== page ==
Craig Saturday marks the beginning of the 44-day spring turkey-hunting season and the annual onset of one of the fastest-growing hunting sports in the United States.
From April 13 to May 26 some 12,000 hunters will take to the fields and woods of Colorado to pursue turkeys on public and private lands.
Last year, Colorado Parks and Wildlife issued more than 15,000 spring turkey tags and hunters bagged approximately 3,300 gobblers, according to Parks and Wildlife news release.
The 22 percent success rate makes turkey hunting one of the most rewarding experiences for hunters.
“Success is often a combination of scouting, persistence and patience, but that’s what makes it fun and challenging,” said Mike Brown, a district wildlife manager for Parks and Wildlife.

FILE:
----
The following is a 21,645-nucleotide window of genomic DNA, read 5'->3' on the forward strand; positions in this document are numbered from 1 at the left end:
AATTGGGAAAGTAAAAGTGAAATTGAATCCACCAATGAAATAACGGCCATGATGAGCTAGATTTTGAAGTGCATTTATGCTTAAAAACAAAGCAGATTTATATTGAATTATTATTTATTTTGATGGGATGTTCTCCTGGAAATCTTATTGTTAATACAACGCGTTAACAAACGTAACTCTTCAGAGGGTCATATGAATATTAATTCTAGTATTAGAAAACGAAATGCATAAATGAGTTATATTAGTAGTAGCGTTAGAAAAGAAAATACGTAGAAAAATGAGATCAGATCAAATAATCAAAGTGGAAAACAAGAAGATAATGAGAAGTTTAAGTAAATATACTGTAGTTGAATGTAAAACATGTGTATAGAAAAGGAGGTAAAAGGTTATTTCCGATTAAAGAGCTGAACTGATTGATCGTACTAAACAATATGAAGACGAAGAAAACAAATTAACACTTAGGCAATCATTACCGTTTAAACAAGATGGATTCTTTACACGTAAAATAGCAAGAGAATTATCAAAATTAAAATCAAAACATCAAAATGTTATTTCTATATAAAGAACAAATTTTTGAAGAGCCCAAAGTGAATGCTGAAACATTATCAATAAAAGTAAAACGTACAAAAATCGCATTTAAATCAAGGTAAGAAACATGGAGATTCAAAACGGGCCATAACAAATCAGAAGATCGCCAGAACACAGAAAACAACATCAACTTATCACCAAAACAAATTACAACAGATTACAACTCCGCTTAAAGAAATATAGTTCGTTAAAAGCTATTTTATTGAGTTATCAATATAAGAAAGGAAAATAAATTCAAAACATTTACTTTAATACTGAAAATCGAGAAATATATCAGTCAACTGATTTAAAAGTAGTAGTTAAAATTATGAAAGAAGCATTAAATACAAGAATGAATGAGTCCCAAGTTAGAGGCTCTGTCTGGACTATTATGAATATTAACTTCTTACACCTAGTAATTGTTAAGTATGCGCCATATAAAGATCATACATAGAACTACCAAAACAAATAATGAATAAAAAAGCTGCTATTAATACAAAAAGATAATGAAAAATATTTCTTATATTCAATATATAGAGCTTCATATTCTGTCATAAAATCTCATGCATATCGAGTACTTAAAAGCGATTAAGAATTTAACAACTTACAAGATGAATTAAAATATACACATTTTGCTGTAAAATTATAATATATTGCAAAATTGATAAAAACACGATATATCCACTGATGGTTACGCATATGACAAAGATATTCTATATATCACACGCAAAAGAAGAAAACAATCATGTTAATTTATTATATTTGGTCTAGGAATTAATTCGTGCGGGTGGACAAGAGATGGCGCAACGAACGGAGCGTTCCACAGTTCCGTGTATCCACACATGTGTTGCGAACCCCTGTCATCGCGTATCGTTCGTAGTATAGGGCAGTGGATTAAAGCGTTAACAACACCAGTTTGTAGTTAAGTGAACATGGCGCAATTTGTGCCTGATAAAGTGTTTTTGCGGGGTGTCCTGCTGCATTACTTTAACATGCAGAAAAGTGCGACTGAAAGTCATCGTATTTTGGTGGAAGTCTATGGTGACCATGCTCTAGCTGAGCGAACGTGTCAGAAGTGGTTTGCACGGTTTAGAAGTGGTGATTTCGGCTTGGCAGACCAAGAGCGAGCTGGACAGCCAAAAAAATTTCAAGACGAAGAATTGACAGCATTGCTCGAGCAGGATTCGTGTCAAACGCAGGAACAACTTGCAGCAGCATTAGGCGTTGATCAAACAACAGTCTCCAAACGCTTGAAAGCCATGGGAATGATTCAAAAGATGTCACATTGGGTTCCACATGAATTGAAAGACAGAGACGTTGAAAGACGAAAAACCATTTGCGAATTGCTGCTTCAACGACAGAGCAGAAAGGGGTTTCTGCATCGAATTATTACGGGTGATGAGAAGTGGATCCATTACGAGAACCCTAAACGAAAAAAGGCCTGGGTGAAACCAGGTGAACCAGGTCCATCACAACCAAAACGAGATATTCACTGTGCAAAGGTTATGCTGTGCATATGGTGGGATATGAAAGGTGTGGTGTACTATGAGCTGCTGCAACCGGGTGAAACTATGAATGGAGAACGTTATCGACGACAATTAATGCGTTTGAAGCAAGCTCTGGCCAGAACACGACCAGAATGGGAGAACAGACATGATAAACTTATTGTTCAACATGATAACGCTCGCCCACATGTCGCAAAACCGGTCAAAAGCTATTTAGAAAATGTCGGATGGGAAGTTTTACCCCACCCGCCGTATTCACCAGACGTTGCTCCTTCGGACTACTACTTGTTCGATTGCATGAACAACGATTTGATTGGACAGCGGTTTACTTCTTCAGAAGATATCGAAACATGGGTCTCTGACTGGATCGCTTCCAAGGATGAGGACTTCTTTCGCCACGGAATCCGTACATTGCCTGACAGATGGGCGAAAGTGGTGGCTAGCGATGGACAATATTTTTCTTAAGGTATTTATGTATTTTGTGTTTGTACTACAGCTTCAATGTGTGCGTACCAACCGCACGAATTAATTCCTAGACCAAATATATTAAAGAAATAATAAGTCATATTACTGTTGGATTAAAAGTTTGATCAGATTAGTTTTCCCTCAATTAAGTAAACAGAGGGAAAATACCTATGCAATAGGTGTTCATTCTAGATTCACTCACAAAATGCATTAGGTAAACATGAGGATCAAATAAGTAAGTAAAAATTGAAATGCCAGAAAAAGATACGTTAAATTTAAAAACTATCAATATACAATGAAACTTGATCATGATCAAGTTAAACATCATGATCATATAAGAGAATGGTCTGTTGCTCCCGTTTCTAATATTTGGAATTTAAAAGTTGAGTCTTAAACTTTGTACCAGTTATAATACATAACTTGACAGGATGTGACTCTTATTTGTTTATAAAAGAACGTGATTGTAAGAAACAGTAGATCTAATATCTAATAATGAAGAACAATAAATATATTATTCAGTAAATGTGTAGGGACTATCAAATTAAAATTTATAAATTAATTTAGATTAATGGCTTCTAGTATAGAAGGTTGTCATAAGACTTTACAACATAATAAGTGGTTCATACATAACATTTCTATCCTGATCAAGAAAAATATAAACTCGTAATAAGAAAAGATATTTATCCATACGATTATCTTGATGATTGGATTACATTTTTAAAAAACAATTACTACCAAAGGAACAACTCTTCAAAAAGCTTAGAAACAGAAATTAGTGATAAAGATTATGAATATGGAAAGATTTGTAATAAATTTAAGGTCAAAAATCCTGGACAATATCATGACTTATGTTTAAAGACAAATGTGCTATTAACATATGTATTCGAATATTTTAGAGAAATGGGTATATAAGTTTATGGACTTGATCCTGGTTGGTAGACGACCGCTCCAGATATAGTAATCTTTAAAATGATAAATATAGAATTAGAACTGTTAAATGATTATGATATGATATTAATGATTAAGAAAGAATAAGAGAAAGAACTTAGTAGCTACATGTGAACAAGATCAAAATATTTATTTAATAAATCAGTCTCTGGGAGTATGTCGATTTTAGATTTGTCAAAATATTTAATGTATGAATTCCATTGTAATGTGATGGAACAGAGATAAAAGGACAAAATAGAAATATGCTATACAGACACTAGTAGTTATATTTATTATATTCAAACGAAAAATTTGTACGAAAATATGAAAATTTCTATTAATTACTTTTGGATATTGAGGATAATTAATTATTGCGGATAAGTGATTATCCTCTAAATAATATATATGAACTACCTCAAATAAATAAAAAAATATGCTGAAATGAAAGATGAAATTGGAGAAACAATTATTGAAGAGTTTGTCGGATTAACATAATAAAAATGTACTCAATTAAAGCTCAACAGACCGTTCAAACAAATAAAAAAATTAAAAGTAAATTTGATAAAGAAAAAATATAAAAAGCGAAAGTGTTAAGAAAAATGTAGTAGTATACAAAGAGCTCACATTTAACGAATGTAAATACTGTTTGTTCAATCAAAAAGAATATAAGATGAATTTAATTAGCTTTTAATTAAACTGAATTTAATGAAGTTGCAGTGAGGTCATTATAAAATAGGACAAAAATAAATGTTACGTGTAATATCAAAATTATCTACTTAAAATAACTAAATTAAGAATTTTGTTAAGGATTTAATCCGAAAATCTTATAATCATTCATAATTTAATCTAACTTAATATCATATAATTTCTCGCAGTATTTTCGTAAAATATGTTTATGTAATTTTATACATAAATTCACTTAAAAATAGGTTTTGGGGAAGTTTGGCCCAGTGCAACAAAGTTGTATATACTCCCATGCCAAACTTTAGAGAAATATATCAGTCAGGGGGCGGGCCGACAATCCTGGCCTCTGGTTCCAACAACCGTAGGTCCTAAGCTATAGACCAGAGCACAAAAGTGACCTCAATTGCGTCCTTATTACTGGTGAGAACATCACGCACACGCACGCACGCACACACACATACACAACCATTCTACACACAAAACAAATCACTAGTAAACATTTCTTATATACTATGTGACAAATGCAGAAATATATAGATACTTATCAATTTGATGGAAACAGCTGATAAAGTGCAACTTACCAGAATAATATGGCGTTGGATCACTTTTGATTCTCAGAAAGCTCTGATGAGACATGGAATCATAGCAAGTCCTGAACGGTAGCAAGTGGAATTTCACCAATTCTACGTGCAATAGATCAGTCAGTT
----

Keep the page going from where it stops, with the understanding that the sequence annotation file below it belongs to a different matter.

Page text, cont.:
Colorado is home to two subspecies of wild turkeys, the release states. The Merriam’s wild turkey, native to Colorado, inhabits areas of ponderosa pine, oak brush and pinion juniper woodlands of the southeastern plains, Front Range and western Colorado.
The Rio Grande wild turkey, native to the central plains states, was introduced into eastern Colorado in 1980 and primarily inhabits cottonwood stands and river bottoms adjacent to agricultural lands.
During the spring season hunters can harvest two bearded turkeys, of which one must be taken with a limited draw license. The other may be taken with an over-the-counter license.
For more information, visit www.cpw.state.co.us.
Joe Moylan can be reached at 875-1794 or email@example.com.